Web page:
Intel Thursday estimated second-quarter earnings below Wall Street views as it cited the cost of readying a brand new PC chip and said it couldn’t make a forecast for the full year due to economic uncertainty brought on by the coronavirus pandemic.
Intel’s shares plunged 6% in extended trading, as executives tried to brace investors for the possibility that a short-term bump in demand for its processor chips from cloud computing centers and locked-at-home consumers buying PCs may become a slump if the economy enters recession.
The COVID-19 pandemic has ripped via the semiconductor sector, disrupting operations as lockdown orders hit nations in the chip supply network akin to Malaysia, where chip operations had been ultimately allowed to resume but suffered disruptions.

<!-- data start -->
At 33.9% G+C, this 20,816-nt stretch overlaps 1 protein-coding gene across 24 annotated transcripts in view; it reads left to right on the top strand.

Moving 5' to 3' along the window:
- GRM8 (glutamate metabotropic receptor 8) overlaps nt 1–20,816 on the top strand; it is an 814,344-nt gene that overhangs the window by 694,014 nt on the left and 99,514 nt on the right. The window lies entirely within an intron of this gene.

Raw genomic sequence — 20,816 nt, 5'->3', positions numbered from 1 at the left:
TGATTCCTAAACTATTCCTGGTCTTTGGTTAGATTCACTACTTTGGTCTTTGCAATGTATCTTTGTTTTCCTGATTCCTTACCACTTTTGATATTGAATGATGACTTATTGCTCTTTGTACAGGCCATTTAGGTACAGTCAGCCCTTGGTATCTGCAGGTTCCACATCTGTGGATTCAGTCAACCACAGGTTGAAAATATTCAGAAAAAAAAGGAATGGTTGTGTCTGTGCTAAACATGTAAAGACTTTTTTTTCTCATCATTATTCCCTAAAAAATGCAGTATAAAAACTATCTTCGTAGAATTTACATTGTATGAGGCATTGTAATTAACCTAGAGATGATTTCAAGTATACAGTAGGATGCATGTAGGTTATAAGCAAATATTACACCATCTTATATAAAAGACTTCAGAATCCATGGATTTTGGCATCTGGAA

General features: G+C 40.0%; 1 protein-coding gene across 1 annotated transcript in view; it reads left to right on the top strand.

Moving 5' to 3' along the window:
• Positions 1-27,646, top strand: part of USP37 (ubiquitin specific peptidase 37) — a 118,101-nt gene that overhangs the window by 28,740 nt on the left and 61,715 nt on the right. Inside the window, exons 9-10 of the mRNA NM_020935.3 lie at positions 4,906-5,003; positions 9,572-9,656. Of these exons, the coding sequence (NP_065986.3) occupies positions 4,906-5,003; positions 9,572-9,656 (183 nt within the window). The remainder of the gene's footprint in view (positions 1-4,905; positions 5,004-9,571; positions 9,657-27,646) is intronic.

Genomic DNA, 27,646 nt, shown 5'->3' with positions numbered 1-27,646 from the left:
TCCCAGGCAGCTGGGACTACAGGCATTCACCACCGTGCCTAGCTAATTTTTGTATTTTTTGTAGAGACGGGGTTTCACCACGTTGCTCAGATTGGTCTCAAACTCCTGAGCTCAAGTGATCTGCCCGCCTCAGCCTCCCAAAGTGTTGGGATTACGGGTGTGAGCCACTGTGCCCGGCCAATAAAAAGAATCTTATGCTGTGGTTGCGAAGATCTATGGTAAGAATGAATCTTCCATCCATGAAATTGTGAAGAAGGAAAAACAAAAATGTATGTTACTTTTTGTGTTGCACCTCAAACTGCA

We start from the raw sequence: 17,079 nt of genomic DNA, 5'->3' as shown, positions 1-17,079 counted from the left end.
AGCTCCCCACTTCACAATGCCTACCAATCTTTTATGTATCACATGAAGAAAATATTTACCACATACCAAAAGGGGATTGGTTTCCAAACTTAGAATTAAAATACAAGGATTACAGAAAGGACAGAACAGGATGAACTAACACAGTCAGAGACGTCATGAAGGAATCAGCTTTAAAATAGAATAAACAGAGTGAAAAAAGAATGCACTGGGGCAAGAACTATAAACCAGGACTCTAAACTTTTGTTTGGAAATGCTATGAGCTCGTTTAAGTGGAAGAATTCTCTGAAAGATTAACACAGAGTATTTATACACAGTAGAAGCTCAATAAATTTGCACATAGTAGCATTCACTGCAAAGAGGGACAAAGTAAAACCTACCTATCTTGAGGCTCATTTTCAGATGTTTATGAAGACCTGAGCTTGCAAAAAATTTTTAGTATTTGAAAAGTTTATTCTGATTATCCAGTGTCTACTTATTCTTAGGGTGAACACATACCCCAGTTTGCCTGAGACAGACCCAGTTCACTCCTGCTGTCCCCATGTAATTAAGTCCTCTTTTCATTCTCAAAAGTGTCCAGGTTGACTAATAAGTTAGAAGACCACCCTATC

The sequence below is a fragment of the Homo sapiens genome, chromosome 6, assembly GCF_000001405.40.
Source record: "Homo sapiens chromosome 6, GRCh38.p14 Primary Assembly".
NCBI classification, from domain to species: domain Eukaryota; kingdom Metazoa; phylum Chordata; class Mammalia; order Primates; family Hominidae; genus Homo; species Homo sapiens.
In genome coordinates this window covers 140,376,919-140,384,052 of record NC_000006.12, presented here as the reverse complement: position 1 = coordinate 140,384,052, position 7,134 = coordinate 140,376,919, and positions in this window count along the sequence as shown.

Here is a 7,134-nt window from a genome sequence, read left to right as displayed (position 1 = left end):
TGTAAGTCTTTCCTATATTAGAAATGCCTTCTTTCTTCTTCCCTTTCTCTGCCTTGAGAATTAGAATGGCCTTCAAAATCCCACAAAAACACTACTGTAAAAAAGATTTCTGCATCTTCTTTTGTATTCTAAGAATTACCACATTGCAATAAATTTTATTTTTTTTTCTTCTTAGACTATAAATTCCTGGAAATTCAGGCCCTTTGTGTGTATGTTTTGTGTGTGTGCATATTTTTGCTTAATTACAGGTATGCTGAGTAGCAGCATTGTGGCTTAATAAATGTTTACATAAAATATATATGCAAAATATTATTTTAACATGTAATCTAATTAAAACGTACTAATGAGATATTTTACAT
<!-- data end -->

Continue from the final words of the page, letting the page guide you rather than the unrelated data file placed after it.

Intel Chief Executive Bob Swan stated the corporate needed to briefly halt some projects on account of local authorities restrictions at some sites; however, he mentioned Intel’s factories largely have been able to meet demand.
In an interview, Davis stated stay-at-home directives around the globe drove higher demand for Intel’s chips during the first quarter. Demand for PCs surged, Davis stated.
However, Davis stated Intel estimates lower gross margins in Q2 due to the costs of building its Tiger Lake 10-nanometer processors for the PC market. Intel plans to promote those chips starting in the third quarter. The prices drove Intel’s profit estimation for the quarter below Wall Street expectations, he stated.
The prices wouldn’t affect the margin for the full year, Davis said, because Intel would have the ability to sell the chips at high margins in Q3 as the prices of developing them would already have been accounted for in Q2.